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The true cost of a $500 VM deployment

A manual provisioning process has both a hard cost and an opportunity cost. In addition to saving a few hours of hands-on ops work, automated deployment is transformative.

I talk to IT teams from many different companies. It is amazing to see all the different ways IT organizations approach solving common challenges. Many IT organizations are using outsourced service providers to fulfill requests for VM provisioning.

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They contact CliQr because they are looking for a more seamless user experience than a service desk ticket and a 10 day wait. They want to offer the ability to self-service deploy VM or fully configured application stack on demand. And they want to support a hybrid IT strategy and offer deployment to datacenter or one or more public clouds all from the same user interface with single underlying management and governance platform.

I talk to them because CliQr CloudCenter can do that.

With CliQr you can deploy simple VM or complex application stack to your datacenter or multiple clouds. Users can choose the target environment when they deploy. IT doesn’t don’t need to create or maintain separate catalog items, or scripting hard coded to each deployment environment.

Users click on item they want, cost compare deployment choices, choose the target environment including datacenter or any other cloud. CliQr also has enterprise-class guardrails that guide self-service – with multi-tenant service catalog, department, project or user level usage controls, drill down and roll-up cost visibility, and seamless user experience regardless of target environment.

So what’s the real cost of a $500 VM deployment?

When you pay an outsourcer $500 each time they deploy a VM, that slow manual process changes user behavior. That behavior has various costs beyond the hard cost of the service request.

1 – Hoarding. If it is hard and expensive to get ahold of a server, engineers hold on to what they can get. You end up with the “server under desk” virtually or literally, which creates risk. One CIO I spoke with who runs a hospital is not worried about HIPPA compliance related to their health information management systems. He loses sleep over the servers his team doesn’t control. He sleeps better at night when all servers are provision through IT then destroyed when work is done.

2 – Drift. Hoarding causes people to re-use deployments.  They make changes. Over time the configuration drifts. Then pre-production and product systems don’t match. Or one production system doesn’t match another. A more automated approach to deployment results in always going back to known good system configuration. That eliminates painful troubleshooting and wasted time for everyone involved.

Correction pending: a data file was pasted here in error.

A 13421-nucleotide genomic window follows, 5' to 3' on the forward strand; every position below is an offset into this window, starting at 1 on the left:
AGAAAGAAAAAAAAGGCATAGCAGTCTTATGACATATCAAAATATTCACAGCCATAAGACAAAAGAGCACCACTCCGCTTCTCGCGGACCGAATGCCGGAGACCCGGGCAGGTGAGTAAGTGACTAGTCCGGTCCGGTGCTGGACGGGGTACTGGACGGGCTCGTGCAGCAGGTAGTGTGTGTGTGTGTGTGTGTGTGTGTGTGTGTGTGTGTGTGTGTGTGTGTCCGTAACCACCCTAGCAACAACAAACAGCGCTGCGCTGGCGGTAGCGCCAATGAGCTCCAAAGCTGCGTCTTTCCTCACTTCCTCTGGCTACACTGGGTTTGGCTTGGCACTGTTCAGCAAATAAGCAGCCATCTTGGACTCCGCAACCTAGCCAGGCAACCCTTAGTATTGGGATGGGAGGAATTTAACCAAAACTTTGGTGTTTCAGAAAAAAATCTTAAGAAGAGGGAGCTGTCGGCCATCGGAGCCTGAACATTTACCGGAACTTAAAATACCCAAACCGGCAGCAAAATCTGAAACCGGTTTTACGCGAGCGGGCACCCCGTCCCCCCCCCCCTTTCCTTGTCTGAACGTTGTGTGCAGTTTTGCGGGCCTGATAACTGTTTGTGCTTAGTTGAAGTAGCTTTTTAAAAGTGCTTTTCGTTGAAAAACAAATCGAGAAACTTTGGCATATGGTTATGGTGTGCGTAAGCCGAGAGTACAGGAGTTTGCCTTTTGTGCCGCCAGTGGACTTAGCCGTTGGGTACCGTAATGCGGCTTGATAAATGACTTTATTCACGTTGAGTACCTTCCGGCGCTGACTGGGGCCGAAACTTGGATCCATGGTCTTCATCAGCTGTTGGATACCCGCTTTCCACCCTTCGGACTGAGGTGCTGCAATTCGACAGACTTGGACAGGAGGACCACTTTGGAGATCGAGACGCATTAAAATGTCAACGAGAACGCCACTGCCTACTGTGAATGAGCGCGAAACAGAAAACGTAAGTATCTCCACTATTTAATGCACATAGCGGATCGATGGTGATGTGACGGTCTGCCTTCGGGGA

3 – Utilization. According to a recent IBM estimate 50% of datacenter infrastructure is devoted to Dev and Test workloads, and sit idle 90% of the time. When resources are hard to get approved and provisioned, people overprovision to avoid “Going back to well” to get more. An on demand automated approach to stand up AND tear down systems means users can provision just enough knowing they can get more if needed.

4 – Morale. Rote deployment work is not interesting or fun. Automation allows skilled IT resources to spend time on more satisfying work. Although some fear more automation will reduce headcount, more often than not Jevon’s Paradox kicks in and faster cheaper deployment increases demand and creates more work.

5 – Innovation. A shift to fully automated, self service, on demand deployment – either through portal, service catalog, or via API – can remake IT’s relationship with business funders and users. IT executives I’ve worked with that have gone through the transformation share that they reduce the amount of request and response activities. They can focus their smart capable people on business problems. And they become more of a strategic partner with the business.

It’s a bit cliché to talk about the percentage of overall IT budget spent on innovation versus “Keeping the lights on” activities. But automated provisioning a VM, or full application stack is transformative. Automated provisioning enables IT to remake relationship with business.

Powerful Examples

Trimble – a global leader in technology solutions for heavy industry, uses CloudCenter to automate deployment of complex development environments for internal and partner product dev teams. They took 4 to 6 months out of their typical new product release lifecycle. They de-duped their service portfolio. Now developers aren’t down in the weeds and have more time for writing code.

Large investment management firm – replaced 127 step manual process that required developers to touch 5 different internal teams. With CliQr they can click a button and wait 3 minutes – for a fully configured application stack deployed into Cisco ACI environment with fully automated network configuration.

The benefits of automated provisioning are not measured just the $500 in IT ops labor saved. The changes are truly transformative.

Question – If the department in your company responsible for computer technology is not using the transformative power of automation, then you need to ask “Why not?”

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